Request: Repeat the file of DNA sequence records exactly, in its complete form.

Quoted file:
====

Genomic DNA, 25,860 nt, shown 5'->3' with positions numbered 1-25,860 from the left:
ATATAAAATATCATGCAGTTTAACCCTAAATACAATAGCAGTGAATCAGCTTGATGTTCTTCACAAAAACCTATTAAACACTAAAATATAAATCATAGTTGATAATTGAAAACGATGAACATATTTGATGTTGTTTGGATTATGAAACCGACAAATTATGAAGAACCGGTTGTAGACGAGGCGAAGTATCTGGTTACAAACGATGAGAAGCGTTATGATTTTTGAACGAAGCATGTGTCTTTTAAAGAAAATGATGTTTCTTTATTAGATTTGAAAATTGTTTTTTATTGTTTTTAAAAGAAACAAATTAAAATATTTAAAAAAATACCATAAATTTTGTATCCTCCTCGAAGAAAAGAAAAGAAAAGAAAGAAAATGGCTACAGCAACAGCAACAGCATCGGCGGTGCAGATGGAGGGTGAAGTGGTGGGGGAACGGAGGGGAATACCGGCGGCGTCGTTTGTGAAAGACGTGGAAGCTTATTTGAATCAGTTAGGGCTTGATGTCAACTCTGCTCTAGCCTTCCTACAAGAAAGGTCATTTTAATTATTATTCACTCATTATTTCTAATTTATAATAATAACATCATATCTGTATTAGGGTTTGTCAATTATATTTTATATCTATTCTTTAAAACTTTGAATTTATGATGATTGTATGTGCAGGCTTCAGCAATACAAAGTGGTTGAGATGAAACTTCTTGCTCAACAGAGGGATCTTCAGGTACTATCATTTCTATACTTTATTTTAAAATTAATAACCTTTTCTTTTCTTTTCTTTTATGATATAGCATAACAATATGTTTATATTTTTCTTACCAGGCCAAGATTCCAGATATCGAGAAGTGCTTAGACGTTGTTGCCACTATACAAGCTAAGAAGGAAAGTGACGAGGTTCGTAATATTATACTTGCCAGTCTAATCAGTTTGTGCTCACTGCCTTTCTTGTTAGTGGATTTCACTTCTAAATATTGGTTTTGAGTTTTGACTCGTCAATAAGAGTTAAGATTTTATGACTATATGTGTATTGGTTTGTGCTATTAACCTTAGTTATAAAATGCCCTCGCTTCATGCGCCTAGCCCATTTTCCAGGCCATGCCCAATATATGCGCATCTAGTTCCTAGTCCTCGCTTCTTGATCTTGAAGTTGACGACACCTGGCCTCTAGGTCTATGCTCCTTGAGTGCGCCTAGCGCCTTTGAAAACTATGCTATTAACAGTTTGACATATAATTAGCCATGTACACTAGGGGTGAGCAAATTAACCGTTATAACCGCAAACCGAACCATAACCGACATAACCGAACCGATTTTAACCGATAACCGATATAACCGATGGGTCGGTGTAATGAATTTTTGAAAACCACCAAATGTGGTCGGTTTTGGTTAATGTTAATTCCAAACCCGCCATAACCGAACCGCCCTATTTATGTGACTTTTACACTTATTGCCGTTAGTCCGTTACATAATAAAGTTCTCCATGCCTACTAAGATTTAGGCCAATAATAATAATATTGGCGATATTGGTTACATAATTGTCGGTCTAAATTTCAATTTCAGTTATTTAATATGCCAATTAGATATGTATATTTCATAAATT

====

Genomic DNA, 25,860 nt, shown 5'->3' with positions numbered 1-25,860 from the left:
ATATAAAATATCATGCAGTTTAACCCTAAATACAATAGCAGTGAATCAGCTTGATGTTCTTCACAAAAACCTATTAAACACTAAAATATAAATCATAGTTGATAATTGAAAACGATGAACATATTTGATGTTGTTTGGATTATGAAACCGACAAATTATGAAGAACCGGTTGTAGACGAGGCGAAGTATCTGGTTACAAACGATGAGAAGCGTTATGATTTTTGAACGAAGCATGTGTCTTTTAAAGAAAATGATGTTTCTTTATTAGATTTGAAAATTGTTTTTTATTGTTTTTAAAAGAAACAAATTAAAATATTTAAAAAAATACCATAAATTTTGTATCCTCCTCGAAGAAAAGAAAAGAAAAGAAAGAAAATGGCTACAGCAACAGCAACAGCATCGGCGGTGCAGATGGAGGGTGAAGTGGTGGGGGAACGGAGGGGAATACCGGCGGCGTCGTTTGTGAAAGACGTGGAAGCTTATTTGAATCAGTTAGGGCTTGATGTCAACTCTGCTCTAGCCTTCCTACAAGAAAGGTCATTTTAATTATTATTCACTCATTATTTCTAATTTATAATAATAACATCATATCTGTATTAGGGTTTGTCAATTATATTTTATATCTATTCTTTAAAACTTTGAATTTATGATGATTGTATGTGCAGGCTTCAGCAATACAAAGTGGTTGAGATGAAACTTCTTGCTCAACAGAGGGATCTTCAGGTACTATCATTTCTATACTTTATTTTAAAATTAATAACCTTTTCTTTTCTTTTCTTTTATGATATAGCATAACAATATGTTTATATTTTTCTTACCAGGCCAAGATTCCAGATATCGAGAAGTGCTTAGACGTTGTTGCCACTATACAAGCTAAGAAGGAAAGTGACGAGGTTCGTAATATTATACTTGCCAGTCTAATCAGTTTGTGCTCACTGCCTTTCTTGTTAGTGGATTTCACTTCTAAATATTGGTTTTGAGTTTTGACTCGTCAATAAGAGTTAAGATTTTATGACTATATGTGTATTGGTTTGTGCTATTAACCTTAGTTATAAAATGCCCTCGCTTCATGCGCCTAGCCCATTTTCCAGGCCATGCCCAATATATGCGCATCTAGTTCCTAGTCCTCGCTTCTTGATCTTGAAGTTGACGACACCTGGCCTCTAGGTCTATGCTCCTTGAGTGCGCCTAGCGCCTTTGAAAACTATGCTATTAACAGTTTGACATATAATTAGCCATGTACACTAGGGGTGAGCAAATTAACCGTTATAACCGCAAACCGAACCATAACCGACATAACCGAACCGATTTTAACCGATAACCGATATAACCGATGGGTCGGTGTAATGAATTTTTGAAAACCACCAAATGTGGTCGGTTTTGGTTAATGTTAATTCCAAACCCGCCATAACCGAACCGCCCTATTTATGTGACTTTTACACTTATTGCCGTTAGTCCGTTACATAATAAAGTTCTCCATGCCTACTAAGATTTAGGCCAATAATAATAATATTGGCGATATTGGTTACATAATTGTCGGTCTAAATTTCAATTTCAGTTATTTAATATGCCAATTAGATATGTATATTTCATAAATT